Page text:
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Nierenberg Prize Awarded to Biochemist Katalin Karikó for Pioneering Research on COVID-19 Vaccines

The public is invited to attend Nobel Prize winner Katalin Karikó’s free lecture at Scripps Institution of Oceanography on March 25

Headshot of Katalin Karikó

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Hungarian-American biochemist and researcher Katalin Karikó has been selected by Scripps Institution of Oceanography at UC San Diego as the recipient of the 2023 Nierenberg Prize for Science in the Public Interest. Karikó also recently received last year’s Nobel Prize in Physiology or Medicine for her groundbreaking work on COVID-19 vaccines, alongside co-collaborator Drew Weissman, a renowned physician and researcher at Penn Medicine.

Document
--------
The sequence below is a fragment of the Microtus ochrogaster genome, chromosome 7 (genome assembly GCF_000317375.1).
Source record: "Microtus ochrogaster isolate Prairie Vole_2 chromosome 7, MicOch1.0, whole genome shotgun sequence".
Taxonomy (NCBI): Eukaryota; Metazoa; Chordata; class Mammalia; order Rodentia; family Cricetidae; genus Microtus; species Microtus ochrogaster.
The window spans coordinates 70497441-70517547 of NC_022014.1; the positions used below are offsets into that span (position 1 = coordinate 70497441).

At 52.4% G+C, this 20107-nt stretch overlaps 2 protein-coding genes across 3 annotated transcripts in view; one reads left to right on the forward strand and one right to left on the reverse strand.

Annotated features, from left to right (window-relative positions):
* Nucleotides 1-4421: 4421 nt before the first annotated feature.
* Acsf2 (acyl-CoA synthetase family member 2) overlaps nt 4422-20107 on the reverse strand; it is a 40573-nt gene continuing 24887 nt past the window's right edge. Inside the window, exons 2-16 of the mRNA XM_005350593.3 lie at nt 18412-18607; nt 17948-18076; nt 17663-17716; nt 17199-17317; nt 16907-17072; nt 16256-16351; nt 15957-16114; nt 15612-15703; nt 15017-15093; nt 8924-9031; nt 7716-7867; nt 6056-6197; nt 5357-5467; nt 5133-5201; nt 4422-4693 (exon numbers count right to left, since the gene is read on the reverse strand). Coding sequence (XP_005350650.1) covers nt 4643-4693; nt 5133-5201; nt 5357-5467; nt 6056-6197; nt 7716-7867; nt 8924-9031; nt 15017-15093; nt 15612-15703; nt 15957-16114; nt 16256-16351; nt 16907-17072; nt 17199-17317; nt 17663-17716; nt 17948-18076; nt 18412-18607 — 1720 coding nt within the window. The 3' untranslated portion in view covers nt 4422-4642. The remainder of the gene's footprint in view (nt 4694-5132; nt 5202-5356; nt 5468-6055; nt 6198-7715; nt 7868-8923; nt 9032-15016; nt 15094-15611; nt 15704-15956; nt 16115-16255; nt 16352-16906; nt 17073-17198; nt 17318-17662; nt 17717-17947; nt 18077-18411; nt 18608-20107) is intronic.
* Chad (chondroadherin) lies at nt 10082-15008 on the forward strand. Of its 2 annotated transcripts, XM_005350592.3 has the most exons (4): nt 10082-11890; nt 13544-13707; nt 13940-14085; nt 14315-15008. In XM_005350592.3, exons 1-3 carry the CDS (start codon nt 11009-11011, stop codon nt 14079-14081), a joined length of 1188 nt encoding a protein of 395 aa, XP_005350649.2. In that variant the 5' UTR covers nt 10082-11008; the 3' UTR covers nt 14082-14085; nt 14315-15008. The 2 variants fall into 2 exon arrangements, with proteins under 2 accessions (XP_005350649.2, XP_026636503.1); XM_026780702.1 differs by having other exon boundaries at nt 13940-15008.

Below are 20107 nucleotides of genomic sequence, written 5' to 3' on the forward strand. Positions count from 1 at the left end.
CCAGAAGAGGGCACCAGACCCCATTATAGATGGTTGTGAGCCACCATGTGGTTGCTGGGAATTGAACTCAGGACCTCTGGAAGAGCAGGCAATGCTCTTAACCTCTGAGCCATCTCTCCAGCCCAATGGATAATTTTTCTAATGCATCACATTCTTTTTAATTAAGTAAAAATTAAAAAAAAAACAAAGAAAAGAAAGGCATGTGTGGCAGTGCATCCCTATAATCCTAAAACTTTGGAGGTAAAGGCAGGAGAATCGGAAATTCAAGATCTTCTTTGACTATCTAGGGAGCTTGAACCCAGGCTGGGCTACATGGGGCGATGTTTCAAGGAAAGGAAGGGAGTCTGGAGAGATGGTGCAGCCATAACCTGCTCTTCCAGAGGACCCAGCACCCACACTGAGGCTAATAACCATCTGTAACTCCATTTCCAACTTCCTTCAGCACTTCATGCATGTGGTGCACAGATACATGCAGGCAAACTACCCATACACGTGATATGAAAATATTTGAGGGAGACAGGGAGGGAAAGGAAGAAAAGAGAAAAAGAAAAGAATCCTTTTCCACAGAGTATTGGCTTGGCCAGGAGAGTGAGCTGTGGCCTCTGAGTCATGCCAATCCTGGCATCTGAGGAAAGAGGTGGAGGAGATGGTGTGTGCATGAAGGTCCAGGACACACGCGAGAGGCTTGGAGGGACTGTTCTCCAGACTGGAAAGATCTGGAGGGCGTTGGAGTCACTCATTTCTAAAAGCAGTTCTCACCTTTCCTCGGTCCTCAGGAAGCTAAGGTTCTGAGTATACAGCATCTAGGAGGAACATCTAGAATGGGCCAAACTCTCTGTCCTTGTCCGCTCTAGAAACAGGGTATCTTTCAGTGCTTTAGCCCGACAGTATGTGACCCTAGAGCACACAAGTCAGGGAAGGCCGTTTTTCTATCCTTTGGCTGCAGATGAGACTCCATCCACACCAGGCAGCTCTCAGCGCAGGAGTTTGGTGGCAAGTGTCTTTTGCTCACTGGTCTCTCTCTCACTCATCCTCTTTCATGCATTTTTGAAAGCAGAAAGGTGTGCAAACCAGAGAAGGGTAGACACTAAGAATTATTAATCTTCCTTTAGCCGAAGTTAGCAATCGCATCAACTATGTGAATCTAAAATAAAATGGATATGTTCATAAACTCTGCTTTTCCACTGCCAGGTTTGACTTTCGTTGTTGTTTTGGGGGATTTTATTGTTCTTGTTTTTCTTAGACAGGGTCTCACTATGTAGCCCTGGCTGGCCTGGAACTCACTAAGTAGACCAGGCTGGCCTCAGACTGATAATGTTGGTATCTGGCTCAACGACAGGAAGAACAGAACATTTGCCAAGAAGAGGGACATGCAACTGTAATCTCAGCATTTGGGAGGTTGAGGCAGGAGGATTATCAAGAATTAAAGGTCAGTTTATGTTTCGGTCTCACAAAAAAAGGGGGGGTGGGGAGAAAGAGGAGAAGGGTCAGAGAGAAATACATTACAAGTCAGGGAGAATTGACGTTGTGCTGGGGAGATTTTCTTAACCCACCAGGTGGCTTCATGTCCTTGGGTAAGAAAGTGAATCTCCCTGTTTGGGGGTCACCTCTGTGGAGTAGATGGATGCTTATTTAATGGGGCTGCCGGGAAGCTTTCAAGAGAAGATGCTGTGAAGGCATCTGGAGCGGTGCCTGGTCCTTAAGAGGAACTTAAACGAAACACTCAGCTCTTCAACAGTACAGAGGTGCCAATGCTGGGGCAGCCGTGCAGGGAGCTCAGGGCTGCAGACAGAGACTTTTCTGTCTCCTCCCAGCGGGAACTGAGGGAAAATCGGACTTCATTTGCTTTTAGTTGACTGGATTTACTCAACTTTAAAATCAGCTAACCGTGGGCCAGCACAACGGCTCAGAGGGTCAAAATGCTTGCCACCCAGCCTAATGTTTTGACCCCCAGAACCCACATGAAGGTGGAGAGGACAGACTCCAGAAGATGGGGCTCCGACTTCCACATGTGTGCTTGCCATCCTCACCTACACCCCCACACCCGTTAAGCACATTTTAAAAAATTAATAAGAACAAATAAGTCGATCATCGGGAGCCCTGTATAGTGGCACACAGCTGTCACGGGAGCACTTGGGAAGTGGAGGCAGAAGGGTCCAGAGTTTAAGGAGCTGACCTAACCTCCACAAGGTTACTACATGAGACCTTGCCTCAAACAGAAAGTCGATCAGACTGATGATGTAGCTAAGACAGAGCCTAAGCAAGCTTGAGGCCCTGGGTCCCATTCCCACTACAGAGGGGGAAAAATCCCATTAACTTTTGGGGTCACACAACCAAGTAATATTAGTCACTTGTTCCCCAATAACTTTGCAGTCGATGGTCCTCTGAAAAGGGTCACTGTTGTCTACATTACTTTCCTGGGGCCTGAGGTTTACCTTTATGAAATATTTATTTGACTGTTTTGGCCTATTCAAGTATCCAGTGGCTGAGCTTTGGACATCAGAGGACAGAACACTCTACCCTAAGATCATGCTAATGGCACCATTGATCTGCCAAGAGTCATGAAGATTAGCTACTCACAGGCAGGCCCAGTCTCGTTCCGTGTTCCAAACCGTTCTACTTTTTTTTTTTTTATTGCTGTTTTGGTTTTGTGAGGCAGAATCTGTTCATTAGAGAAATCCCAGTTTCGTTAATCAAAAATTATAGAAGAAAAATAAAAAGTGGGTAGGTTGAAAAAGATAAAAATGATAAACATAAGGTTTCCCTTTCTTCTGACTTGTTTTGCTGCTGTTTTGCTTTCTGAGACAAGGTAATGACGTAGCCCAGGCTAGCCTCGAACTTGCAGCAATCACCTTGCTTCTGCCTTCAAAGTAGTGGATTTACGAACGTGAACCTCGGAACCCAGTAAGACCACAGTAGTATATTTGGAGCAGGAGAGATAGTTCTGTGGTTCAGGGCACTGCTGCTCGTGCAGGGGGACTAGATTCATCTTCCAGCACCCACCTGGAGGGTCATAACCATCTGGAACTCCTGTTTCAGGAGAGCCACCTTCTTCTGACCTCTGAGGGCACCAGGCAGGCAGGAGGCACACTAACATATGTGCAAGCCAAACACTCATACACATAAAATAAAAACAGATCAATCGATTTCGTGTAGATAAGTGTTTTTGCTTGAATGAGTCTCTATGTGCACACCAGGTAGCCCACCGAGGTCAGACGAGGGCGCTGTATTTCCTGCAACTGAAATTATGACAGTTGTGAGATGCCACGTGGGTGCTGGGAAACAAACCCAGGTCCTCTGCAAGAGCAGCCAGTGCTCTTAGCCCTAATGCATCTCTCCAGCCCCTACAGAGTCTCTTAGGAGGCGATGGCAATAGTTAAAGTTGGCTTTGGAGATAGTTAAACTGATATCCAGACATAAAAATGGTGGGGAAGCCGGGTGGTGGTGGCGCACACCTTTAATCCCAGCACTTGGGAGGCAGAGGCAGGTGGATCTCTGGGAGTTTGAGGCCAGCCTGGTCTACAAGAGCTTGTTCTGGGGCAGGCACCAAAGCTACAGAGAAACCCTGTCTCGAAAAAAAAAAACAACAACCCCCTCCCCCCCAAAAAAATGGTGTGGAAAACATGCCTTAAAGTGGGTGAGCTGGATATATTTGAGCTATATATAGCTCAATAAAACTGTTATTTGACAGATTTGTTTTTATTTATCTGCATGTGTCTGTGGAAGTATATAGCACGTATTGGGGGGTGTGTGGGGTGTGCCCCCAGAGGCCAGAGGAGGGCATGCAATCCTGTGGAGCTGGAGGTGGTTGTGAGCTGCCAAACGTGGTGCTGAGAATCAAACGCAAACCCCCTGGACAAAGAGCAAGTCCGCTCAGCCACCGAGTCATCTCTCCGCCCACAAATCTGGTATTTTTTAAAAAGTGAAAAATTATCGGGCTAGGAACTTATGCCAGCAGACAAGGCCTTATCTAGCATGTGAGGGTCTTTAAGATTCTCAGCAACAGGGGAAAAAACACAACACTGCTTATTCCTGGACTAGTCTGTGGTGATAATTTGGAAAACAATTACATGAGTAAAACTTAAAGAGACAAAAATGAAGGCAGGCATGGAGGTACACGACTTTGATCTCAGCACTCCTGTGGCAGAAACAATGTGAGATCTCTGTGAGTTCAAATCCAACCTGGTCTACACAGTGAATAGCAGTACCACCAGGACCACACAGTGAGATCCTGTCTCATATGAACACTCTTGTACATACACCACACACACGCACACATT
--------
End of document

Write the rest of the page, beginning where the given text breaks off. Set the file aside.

She is best known for her research on messenger RNA — the genetic material that tells our bodies how to make proteins — and the development of mRNA COVID-19 vaccines. Karikó and Weissman MD, PhD invented the modified mRNA technology used in Pfizer-BioNTech and Moderna’s vaccines to prevent COVID-19 infection.

The public is invited to attend the award ceremony and a presentation from Karikó in a free event on March 25 at 6 p.m. at the Robert Paine Scripps Forum for Science, Society and the Environment on the Scripps Oceanography campus.

Her presentation, “Developing mRNA for therapy,” will look at the progress and development of mRNA over the past six decades. Karikó will discuss the journey from the discovery of mRNA in 1961 to its groundbreaking milestone as the first FDA-approved mRNA product in the form of COVID-19 mRNA vaccines in 2021.